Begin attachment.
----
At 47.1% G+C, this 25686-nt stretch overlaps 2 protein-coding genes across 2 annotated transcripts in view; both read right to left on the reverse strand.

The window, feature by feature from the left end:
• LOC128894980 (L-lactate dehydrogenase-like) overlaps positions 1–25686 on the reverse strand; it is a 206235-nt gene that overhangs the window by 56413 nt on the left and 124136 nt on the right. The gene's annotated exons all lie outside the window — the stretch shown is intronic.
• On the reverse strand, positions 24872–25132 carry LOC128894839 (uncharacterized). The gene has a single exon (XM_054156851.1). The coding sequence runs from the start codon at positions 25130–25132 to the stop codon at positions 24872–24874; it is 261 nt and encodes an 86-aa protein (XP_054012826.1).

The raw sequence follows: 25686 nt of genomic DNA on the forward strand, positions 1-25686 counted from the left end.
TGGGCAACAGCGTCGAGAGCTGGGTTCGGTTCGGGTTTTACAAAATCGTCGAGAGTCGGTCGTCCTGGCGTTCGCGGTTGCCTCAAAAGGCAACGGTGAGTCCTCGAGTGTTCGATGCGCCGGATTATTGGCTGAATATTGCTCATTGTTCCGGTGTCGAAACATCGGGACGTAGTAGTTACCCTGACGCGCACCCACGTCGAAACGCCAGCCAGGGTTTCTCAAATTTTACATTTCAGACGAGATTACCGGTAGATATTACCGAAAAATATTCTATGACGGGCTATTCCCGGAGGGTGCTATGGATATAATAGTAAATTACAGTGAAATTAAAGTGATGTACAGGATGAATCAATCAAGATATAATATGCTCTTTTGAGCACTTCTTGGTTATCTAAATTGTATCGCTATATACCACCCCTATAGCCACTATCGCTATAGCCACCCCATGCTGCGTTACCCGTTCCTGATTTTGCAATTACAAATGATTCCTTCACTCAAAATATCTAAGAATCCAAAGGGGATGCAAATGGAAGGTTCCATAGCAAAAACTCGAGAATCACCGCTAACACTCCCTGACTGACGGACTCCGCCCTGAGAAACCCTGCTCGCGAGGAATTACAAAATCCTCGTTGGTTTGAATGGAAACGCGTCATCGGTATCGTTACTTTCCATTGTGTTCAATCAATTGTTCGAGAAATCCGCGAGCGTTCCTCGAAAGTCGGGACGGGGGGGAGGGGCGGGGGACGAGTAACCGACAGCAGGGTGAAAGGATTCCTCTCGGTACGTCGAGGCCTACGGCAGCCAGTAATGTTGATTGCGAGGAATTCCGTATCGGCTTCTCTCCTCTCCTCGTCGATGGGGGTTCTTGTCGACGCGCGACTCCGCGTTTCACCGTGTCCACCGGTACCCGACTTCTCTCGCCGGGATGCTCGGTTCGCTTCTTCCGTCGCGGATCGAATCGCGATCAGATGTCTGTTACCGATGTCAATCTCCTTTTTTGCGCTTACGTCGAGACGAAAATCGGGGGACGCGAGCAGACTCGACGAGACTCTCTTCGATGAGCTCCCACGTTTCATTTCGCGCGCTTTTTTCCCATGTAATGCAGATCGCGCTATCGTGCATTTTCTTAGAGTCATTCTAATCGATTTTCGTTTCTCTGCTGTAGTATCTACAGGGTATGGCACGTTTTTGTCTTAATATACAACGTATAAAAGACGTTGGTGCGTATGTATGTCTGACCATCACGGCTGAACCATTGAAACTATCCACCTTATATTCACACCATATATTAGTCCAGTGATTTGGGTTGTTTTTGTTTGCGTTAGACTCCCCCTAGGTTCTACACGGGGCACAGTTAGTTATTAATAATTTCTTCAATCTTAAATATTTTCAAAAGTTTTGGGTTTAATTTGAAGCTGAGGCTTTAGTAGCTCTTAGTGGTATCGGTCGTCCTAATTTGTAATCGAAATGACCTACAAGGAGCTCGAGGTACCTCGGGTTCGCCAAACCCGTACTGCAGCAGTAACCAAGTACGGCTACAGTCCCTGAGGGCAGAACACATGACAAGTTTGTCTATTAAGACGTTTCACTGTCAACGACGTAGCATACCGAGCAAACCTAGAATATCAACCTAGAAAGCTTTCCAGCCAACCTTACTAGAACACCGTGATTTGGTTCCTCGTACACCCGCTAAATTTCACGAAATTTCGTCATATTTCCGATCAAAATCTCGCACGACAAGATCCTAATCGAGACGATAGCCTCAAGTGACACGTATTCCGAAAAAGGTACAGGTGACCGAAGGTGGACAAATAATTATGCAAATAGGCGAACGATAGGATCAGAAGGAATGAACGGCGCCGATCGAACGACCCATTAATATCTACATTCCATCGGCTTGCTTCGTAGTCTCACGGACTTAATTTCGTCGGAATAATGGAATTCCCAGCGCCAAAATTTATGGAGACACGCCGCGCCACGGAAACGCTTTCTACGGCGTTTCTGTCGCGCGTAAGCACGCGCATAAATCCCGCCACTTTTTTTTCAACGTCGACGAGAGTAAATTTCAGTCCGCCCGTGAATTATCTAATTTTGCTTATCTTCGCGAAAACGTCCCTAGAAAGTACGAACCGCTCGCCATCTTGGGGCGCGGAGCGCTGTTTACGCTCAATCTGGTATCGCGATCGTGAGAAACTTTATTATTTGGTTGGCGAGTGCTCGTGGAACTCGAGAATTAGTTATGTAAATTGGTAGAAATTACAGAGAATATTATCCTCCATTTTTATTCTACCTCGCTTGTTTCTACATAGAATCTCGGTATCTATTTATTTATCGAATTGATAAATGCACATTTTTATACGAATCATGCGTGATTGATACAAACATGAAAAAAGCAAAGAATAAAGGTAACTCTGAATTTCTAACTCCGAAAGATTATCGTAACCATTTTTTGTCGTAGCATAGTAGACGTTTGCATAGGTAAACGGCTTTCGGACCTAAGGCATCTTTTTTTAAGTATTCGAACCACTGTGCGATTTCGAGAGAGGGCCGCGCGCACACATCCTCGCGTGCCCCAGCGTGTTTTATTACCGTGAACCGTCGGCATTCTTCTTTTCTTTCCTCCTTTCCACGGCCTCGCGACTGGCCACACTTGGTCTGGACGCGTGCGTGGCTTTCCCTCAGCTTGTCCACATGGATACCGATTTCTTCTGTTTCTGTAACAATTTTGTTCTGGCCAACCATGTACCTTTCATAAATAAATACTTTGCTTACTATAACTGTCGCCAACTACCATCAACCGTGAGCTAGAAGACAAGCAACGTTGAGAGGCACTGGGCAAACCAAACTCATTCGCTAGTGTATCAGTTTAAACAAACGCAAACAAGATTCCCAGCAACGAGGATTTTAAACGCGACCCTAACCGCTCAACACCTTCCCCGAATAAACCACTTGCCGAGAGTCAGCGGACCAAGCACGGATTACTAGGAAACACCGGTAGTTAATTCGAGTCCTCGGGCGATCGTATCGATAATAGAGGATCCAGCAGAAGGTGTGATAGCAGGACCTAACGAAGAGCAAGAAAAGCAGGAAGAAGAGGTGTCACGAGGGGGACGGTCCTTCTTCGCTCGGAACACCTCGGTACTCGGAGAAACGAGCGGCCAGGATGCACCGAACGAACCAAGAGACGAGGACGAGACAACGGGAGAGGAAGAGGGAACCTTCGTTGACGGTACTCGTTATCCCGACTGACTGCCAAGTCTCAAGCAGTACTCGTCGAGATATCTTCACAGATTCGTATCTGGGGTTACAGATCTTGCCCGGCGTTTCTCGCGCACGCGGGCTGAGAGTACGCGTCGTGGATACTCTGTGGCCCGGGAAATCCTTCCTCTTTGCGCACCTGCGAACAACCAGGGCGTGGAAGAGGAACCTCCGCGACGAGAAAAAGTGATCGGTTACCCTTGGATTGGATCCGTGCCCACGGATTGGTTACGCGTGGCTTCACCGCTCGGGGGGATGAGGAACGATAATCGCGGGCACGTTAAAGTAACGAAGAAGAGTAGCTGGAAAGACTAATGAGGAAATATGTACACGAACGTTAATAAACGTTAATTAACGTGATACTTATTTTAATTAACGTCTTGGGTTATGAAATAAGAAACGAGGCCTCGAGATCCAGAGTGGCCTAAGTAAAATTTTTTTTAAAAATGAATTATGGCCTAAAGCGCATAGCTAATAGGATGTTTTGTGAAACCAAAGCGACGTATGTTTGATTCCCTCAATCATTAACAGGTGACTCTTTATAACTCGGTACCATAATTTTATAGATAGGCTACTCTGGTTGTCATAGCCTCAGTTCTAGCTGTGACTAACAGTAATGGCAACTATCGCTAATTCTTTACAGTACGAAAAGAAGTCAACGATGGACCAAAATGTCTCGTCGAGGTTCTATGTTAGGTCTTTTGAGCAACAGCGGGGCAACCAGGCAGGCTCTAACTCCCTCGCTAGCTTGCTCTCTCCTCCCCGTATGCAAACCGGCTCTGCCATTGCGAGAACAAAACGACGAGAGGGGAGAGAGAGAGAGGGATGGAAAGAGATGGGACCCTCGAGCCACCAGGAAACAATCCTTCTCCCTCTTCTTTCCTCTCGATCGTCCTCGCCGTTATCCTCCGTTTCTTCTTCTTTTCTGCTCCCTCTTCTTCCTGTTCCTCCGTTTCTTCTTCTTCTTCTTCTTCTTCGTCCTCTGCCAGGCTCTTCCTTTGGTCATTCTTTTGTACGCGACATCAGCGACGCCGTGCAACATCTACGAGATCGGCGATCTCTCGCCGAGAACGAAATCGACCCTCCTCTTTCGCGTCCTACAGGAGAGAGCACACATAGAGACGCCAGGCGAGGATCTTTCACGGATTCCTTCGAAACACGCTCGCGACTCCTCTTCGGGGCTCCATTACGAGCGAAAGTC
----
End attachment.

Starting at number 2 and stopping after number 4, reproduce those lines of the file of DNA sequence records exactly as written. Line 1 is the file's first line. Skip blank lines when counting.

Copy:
The window, feature by feature from the left end:
• LOC128894980 (L-lactate dehydrogenase-like) overlaps positions 1–25686 on the reverse strand; it is a 206235-nt gene that overhangs the window by 56413 nt on the left and 124136 nt on the right. The gene's annotated exons all lie outside the window — the stretch shown is intronic.
• On the reverse strand, positions 24872–25132 carry LOC128894839 (uncharacterized). The gene has a single exon (XM_054156851.1). The coding sequence runs from the start codon at positions 25130–25132 to the stop codon at positions 24872–24874; it is 261 nt and encodes an 86-aa protein (XP_054012826.1).